— by Joe Symons —
Anyone who has moved to San Juan County (SJC) since 2000, and many others who already were here, may not know that in 2000 the SJC planning department commissioned a study of San Juan County specifically to be compared with other island counties on the U.S. East Coast (Martha’s Vineyard, Nantucket and Block Island) as well as Aspen, Colo.
The SJC planners presumed that the study would show that San Juan County (SJC) was not and would not be on the same economic, environmental and social demographic pathway as these “resort communities” had taken.
The SJC planners stated:
“Staff’s expectation from this analysis was that the consultant might find some characteristic of the San Juan Islands that differentiated it from the situations in these communities that have transitioned to a dual market in which long-term residents and local workers are squeezed into narrower choices and disrupted lives. The report does not provide such hope for the San Juans. On the contrary, the similarities in size, scale, access, environment, and trends make us look very much like these communities as they were 20 to 30 years ago. The San Juans appear to be headed the direction of Aspen and Nantucket.” (emphasis mine)
This study is neither mentioned anywhere on the SJC web site nor is the study made available there. The only place the study exists on line, easily known to and accessible by the public, is here: http://www.doebay.net/appeal/socioeconomicgrowth.pdf
The report concluded:
“While there are a number of lessons which might be gleaned from this investigation, and indeed from a more detailed analysis of these communities and their growth issues and response, the most telling would seem to be that the earlier the problems are confronted and consensus developed, the better. That is, action in advance of a crisis will assure that more of the character and natural environment will be saved and that the controls to do this may be easier to install. (emphasis mine)
Other more specific control mechanisms that seem to be generally recognized include:
1. Reduce the rate of development through a point-scored cap or another similar growth rate reduction system.
2. Decrease the level of capacity at which buildout is reached.
3. Create a vital, affordable housing market for long-term, permanent residents with perpetual deed restrictions; and do the same for seasonal workers.
4. Diversify the economic base beyond tourism and construction using multiple strategies including marketing made-in-the-community products.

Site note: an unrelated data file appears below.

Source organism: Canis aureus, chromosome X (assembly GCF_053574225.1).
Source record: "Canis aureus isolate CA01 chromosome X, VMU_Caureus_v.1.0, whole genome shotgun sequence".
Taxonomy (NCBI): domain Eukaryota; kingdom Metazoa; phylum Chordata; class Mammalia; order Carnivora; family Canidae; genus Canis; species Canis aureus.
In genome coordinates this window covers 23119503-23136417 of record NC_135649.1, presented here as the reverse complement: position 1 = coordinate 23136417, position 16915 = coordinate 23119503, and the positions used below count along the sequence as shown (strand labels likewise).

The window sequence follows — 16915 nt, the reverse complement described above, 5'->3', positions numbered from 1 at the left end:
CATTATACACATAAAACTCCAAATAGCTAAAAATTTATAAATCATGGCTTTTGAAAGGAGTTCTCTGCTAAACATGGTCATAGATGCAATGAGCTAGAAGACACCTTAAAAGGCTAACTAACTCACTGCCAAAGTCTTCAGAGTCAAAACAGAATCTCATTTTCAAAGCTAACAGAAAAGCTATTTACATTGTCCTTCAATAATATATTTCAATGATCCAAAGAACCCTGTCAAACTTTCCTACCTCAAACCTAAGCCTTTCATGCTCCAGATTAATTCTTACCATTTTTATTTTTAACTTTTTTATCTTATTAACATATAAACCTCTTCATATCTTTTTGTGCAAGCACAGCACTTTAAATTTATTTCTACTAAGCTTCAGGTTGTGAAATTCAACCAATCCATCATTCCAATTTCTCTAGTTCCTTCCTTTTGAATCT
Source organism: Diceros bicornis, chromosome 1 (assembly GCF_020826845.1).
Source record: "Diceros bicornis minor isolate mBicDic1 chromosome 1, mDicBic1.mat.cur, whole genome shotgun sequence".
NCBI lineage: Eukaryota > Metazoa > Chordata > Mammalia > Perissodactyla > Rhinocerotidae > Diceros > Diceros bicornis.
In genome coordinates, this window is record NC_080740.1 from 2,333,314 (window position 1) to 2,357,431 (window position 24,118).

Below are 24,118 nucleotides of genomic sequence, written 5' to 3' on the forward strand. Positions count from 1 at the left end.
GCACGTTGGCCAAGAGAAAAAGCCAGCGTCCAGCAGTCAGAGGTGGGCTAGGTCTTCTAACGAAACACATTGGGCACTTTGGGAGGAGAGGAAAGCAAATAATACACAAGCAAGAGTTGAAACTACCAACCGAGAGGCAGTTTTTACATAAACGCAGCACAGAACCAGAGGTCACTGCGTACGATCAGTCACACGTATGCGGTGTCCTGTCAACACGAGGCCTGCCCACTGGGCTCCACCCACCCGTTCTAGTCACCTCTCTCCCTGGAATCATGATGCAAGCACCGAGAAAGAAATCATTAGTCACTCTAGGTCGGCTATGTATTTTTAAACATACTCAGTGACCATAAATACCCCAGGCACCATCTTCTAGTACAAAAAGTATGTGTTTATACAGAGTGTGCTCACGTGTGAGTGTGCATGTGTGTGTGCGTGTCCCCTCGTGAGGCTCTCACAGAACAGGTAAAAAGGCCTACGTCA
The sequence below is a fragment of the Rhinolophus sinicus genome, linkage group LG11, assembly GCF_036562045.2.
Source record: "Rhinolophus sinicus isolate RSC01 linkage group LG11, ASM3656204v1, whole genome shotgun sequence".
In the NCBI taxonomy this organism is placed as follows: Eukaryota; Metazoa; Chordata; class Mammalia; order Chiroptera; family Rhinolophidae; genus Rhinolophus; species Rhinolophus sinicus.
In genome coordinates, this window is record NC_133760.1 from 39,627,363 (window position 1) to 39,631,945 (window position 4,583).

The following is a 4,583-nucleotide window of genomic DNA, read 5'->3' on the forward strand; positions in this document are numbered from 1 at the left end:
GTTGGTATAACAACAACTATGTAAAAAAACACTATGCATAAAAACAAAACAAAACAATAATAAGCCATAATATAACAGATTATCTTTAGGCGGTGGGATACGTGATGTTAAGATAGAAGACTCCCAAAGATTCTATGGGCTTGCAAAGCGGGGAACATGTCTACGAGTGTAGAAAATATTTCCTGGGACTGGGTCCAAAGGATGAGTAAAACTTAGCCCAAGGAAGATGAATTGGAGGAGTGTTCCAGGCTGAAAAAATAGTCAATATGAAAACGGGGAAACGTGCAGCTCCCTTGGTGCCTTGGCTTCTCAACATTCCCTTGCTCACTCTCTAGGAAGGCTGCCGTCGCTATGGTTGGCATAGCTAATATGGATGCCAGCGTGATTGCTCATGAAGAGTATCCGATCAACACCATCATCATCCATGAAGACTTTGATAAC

5. Use the slower rate of growth to increase the rate of acquisition of key parcels, through the development and implementation of a unified greenspace/open space plan. Use this in conjunction with TDR’s and infill mechanisms to focus growth away from the countryside and concentrate it within urban growth boundaries.
6. Establish a peak carrying capacity for the area using both objective and subjective criteria.
There are a number of ways to accomplish these tasks. What is important is that no matter how they are done, we believe they must be done if these types of communities are to remain vibrant and retain a significant amount of what made them desirable in the first place. The sooner they are done, the better.” (emphasis mine)
Seventeen years have passed since this study was published, putting SJC very close to what those communities looked like then. Please read pages 2,3, and 4 to see details of their findings.
As SJC approaches the starting line on updating the Comprehensive Plan (CP), this study should be placed front and center on the county’s web site in the “Update CP” section. Omitting it is a grave disservice to the community.
Further, the County Council, Planning Comission and Department of Community Development should craft a vibrant and comprehensive public process to discuss the implications of this study prior to a simple perfunctory “update” to a Comprehensive Plan that is already significantly out of alignment with the Vision Statement and with GMA goals. Right now there is precious little public knowledge of the Comp Plan update much less a broad and comprehensive public engagement process to discuss the implications of the Comp Plan that is already on the books.
I encourage all who care about the future of these beautiful islands to take an immediate and proactive position on this topic in order to ensure that you have been fully informed about the changes that have and will occur. Let your county council members know that you need to know much more, now, before we systematically drift unconsciously toward a future no one wants.
The only significant online comprehensive plan information resource available for San Juan County is at: doebay.net/appeal
Joe Symons is the former chair, Orcas committee to rewrite the Comp Plan, 1992-1999, and a former plaintiff, challenging the plan as an egregious violation of GMA, 1999-2008